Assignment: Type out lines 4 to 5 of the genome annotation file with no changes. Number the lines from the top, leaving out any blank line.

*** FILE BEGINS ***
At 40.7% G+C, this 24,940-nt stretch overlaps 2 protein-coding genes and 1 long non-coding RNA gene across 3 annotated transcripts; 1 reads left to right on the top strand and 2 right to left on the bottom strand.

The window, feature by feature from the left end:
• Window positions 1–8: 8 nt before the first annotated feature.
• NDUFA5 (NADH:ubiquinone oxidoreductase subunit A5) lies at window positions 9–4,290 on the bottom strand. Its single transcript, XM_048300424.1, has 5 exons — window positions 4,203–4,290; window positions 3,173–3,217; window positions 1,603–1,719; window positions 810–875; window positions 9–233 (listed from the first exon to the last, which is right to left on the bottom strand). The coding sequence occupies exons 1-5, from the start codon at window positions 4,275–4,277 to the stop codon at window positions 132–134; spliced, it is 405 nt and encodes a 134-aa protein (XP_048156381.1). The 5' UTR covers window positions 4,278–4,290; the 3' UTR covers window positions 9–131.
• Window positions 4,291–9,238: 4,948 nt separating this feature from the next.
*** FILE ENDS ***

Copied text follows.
• NDUFA5 (NADH:ubiquinone oxidoreductase subunit A5) lies at window positions 9–4,290 on the bottom strand. Its single transcript, XM_048300424.1, has 5 exons — window positions 4,203–4,290; window positions 3,173–3,217; window positions 1,603–1,719; window positions 810–875; window positions 9–233 (listed from the first exon to the last, which is right to left on the bottom strand). The coding sequence occupies exons 1-5, from the start codon at window positions 4,275–4,277 to the stop codon at window positions 132–134; spliced, it is 405 nt and encodes a 134-aa protein (XP_048156381.1). The 5' UTR covers window positions 4,278–4,290; the 3' UTR covers window positions 9–131.
• Window positions 4,291–9,238: 4,948 nt separating this feature from the next.